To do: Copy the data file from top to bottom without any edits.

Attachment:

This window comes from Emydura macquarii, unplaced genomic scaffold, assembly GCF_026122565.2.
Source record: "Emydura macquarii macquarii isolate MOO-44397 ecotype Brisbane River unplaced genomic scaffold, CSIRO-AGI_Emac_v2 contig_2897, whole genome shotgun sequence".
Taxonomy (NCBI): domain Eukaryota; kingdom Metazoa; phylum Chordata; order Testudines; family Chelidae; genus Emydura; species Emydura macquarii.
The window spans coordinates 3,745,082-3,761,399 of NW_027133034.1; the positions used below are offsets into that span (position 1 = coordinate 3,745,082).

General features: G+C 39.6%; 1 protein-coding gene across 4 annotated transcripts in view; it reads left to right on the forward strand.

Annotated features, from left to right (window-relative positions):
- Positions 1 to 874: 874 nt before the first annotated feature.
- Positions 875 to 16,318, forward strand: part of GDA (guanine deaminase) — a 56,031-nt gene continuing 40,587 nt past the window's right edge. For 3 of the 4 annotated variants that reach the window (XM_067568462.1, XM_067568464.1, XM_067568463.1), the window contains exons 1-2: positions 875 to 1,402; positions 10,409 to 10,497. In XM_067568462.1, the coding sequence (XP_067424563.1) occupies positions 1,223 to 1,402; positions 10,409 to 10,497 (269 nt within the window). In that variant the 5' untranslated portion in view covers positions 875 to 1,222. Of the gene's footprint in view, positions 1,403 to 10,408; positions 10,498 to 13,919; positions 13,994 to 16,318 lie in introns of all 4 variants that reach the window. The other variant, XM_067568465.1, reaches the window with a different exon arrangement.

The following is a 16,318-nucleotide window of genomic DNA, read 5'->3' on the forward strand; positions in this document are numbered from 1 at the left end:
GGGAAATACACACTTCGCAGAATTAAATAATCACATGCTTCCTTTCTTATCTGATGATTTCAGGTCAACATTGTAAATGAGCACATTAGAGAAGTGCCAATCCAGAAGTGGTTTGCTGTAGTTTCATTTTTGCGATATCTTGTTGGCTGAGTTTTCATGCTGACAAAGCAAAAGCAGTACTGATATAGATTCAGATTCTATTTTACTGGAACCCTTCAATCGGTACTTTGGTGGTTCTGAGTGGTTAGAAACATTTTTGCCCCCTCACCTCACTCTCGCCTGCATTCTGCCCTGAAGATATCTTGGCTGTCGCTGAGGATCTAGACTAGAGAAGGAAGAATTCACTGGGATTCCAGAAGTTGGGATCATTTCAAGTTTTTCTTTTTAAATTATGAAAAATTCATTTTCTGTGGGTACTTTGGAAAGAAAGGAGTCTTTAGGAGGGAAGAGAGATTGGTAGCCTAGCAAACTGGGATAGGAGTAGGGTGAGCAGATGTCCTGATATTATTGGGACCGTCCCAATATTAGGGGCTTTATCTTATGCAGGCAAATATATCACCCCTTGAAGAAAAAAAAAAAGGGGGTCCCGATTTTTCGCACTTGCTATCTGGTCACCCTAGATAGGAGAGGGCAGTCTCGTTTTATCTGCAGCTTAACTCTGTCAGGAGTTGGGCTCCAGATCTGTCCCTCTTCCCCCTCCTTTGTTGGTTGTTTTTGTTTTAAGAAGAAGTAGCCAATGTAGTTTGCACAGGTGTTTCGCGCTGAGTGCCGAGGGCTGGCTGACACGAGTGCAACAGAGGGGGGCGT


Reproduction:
This window comes from Emydura macquarii, unplaced genomic scaffold, assembly GCF_026122565.2.
Source record: "Emydura macquarii macquarii isolate MOO-44397 ecotype Brisbane River unplaced genomic scaffold, CSIRO-AGI_Emac_v2 contig_2897, whole genome shotgun sequence".
Taxonomy (NCBI): domain Eukaryota; kingdom Metazoa; phylum Chordata; order Testudines; family Chelidae; genus Emydura; species Emydura macquarii.
The window spans coordinates 3,745,082-3,761,399 of NW_027133034.1; the positions used below are offsets into that span (position 1 = coordinate 3,745,082).

General features: G+C 39.6%; 1 protein-coding gene across 4 annotated transcripts in view; it reads left to right on the forward strand.

Annotated features, from left to right (window-relative positions):
- Positions 1 to 874: 874 nt before the first annotated feature.
- Positions 875 to 16,318, forward strand: part of GDA (guanine deaminase) — a 56,031-nt gene continuing 40,587 nt past the window's right edge. For 3 of the 4 annotated variants that reach the window (XM_067568462.1, XM_067568464.1, XM_067568463.1), the window contains exons 1-2: positions 875 to 1,402; positions 10,409 to 10,497. In XM_067568462.1, the coding sequence (XP_067424563.1) occupies positions 1,223 to 1,402; positions 10,409 to 10,497 (269 nt within the window). In that variant the 5' untranslated portion in view covers positions 875 to 1,222. Of the gene's footprint in view, positions 1,403 to 10,408; positions 10,498 to 13,919; positions 13,994 to 16,318 lie in introns of all 4 variants that reach the window. The other variant, XM_067568465.1, reaches the window with a different exon arrangement.

The following is a 16,318-nucleotide window of genomic DNA, read 5'->3' on the forward strand; positions in this document are numbered from 1 at the left end:
GGGAAATACACACTTCGCAGAATTAAATAATCACATGCTTCCTTTCTTATCTGATGATTTCAGGTCAACATTGTAAATGAGCACATTAGAGAAGTGCCAATCCAGAAGTGGTTTGCTGTAGTTTCATTTTTGCGATATCTTGTTGGCTGAGTTTTCATGCTGACAAAGCAAAAGCAGTACTGATATAGATTCAGATTCTATTTTACTGGAACCCTTCAATCGGTACTTTGGTGGTTCTGAGTGGTTAGAAACATTTTTGCCCCCTCACCTCACTCTCGCCTGCATTCTGCCCTGAAGATATCTTGGCTGTCGCTGAGGATCTAGACTAGAGAAGGAAGAATTCACTGGGATTCCAGAAGTTGGGATCATTTCAAGTTTTTCTTTTTAAATTATGAAAAATTCATTTTCTGTGGGTACTTTGGAAAGAAAGGAGTCTTTAGGAGGGAAGAGAGATTGGTAGCCTAGCAAACTGGGATAGGAGTAGGGTGAGCAGATGTCCTGATATTATTGGGACCGTCCCAATATTAGGGGCTTTATCTTATGCAGGCAAATATATCACCCCTTGAAGAAAAAAAAAAAGGGGGTCCCGATTTTTCGCACTTGCTATCTGGTCACCCTAGATAGGAGAGGGCAGTCTCGTTTTATCTGCAGCTTAACTCTGTCAGGAGTTGGGCTCCAGATCTGTCCCTCTTCCCCCTCCTTTGTTGGTTGTTTTTGTTTTAAGAAGAAGTAGCCAATGTAGTTTGCACAGGTGTTTCGCGCTGAGTGCCGAGGGCTGGCTGACACGAGTGCAACAGAGGGGGGCGT